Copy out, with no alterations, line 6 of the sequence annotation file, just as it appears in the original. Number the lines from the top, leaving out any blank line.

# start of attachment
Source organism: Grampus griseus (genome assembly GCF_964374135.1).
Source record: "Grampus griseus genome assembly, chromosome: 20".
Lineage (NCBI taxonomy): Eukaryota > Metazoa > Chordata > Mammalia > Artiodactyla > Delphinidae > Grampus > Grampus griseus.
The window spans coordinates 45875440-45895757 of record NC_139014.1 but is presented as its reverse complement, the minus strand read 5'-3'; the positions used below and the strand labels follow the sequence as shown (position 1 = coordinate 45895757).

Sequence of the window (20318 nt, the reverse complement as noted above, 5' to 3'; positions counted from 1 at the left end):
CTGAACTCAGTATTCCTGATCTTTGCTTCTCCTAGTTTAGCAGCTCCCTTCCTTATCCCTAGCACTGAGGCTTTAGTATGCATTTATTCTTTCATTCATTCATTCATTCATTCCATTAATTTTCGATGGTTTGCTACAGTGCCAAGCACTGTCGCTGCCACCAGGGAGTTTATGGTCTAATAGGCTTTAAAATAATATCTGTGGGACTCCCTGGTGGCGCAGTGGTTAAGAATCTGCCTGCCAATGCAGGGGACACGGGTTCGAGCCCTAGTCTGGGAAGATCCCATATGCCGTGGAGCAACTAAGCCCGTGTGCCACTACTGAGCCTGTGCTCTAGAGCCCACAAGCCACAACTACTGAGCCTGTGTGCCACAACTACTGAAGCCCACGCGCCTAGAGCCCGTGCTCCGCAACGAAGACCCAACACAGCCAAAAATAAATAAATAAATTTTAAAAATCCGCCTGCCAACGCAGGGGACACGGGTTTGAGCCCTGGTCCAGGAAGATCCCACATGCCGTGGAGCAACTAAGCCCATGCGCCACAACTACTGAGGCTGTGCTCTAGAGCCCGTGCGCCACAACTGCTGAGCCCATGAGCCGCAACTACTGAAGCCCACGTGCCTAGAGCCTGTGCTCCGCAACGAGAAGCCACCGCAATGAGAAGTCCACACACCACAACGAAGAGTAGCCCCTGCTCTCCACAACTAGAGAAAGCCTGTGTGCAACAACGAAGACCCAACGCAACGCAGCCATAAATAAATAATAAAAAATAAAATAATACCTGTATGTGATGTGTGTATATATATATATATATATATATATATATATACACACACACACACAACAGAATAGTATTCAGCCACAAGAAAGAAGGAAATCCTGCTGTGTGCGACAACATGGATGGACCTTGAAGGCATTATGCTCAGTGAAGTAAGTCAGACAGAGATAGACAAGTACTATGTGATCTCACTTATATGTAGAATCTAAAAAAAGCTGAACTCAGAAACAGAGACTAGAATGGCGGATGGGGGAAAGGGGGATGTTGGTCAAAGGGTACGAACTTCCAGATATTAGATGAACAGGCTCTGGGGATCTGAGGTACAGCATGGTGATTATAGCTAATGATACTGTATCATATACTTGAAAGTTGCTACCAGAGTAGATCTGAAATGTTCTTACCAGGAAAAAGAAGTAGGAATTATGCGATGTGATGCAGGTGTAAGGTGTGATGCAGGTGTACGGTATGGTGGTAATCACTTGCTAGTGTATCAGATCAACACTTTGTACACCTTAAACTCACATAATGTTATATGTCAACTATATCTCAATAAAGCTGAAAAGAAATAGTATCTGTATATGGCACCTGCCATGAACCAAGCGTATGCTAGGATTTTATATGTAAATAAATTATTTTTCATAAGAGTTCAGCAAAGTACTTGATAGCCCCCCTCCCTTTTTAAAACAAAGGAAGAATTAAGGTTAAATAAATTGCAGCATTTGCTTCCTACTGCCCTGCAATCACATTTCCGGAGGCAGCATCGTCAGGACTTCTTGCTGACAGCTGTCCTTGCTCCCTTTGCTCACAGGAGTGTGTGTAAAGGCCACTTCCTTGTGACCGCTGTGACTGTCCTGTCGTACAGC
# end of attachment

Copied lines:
CTGAACTCAGTATTCCTGATCTTTGCTTCTCCTAGTTTAGCAGCTCCCTTCCTTATCCCTAGCACTGAGGCTTTAGTATGCATTTATTCTTTCATTCATTCATTCATTCATTCCATTAATTTTCGATGGTTTGCTACAGTGCCAAGCACTGTCGCTGCCACCAGGGAGTTTATGGTCTAATAGGCTTTAAAATAATATCTGTGGGACTCCCTGGTGGCGCAGTGGTTAAGAATCTGCCTGCCAATGCAGGGGACACGGGTTCGAGCCCTAGTCTGGGAAGATCCCATATGCCGTGGAGCAACTAAGCCCGTGTGCCACTACTGAGCCTGTGCTCTAGAGCCCACAAGCCACAACTACTGAGCCTGTGTGCCACAACTACTGAAGCCCACGCGCCTAGAGCCCGTGCTCCGCAACGAAGACCCAACACAGCCAAAAATAAATAAATAAATTTTAAAAATCCGCCTGCCAACGCAGGGGACACGGGTTTGAGCCCTGGTCCAGGAAGATCCCACATGCCGTGGAGCAACTAAGCCCATGCGCCACAACTACTGAGGCTGTGCTCTAGAGCCCGTGCGCCACAACTGCTGAGCCCATGAGCCGCAACTACTGAAGCCCACGTGCCTAGAGCCTGTGCTCCGCAACGAGAAGCCACCGCAATGAGAAGTCCACACACCACAACGAAGAGTAGCCCCTGCTCTCCACAACTAGAGAAAGCCTGTGTGCAACAACGAAGACCCAACGCAACGCAGCCATAAATAAATAATAAAAAATAAAATAATACCTGTATGTGATGTGTGTATATATATATATATATATATATATATATATACACACACACACACAACAGAATAGTATTCAGCCACAAGAAAGAAGGAAATCCTGCTGTGTGCGACAACATGGATGGACCTTGAAGGCATTATGCTCAGTGAAGTAAGTCAGACAGAGATAGACAAGTACTATGTGATCTCACTTATATGTAGAATCTAAAAAAAGCTGAACTCAGAAACAGAGACTAGAATGGCGGATGGGGGAAAGGGGGATGTTGGTCAAAGGGTACGAACTTCCAGATATTAGATGAACAGGCTCTGGGGATCTGAGGTACAGCATGGTGATTATAGCTAATGATACTGTATCATATACTTGAAAGTTGCTACCAGAGTAGATCTGAAATGTTCTTACCAGGAAAAAGAAGTAGGAATTATGCGATGTGATGCAGGTGTAAGGTGTGATGCAGGTGTACGGTATGGTGGTAATCACTTGCTAGTGTATCAGATCAACACTTTGTACACCTTAAACTCACATAATGTTATATGTCAACTATATCTCAATAAAGCTGAAAAGAAATAGTATCTGTATATGGCACCTGCCATGAACCAAGCGTATGCTAGGATTTTATATGTAAATAAATTATTTTTCATAAGAGTTCAGCAAAGTACTTGATAGCCCCCCTCCCTTTTTAAAACAAAGGAAGAATTAAGGTTAAATAAATTGCAGCATTTGCTTCCTACTGCCCTGCAATCACATTTCCGGAGGCAGCATCGTCAGGACTTCTTGCTGACAGCTGTCCTTGCTCCCTTTGCTCACAGGAGTGTGTGTAAAGGCCACTTCCTTGTGACCGCTGTGACTGTCCTGTCGTACAGC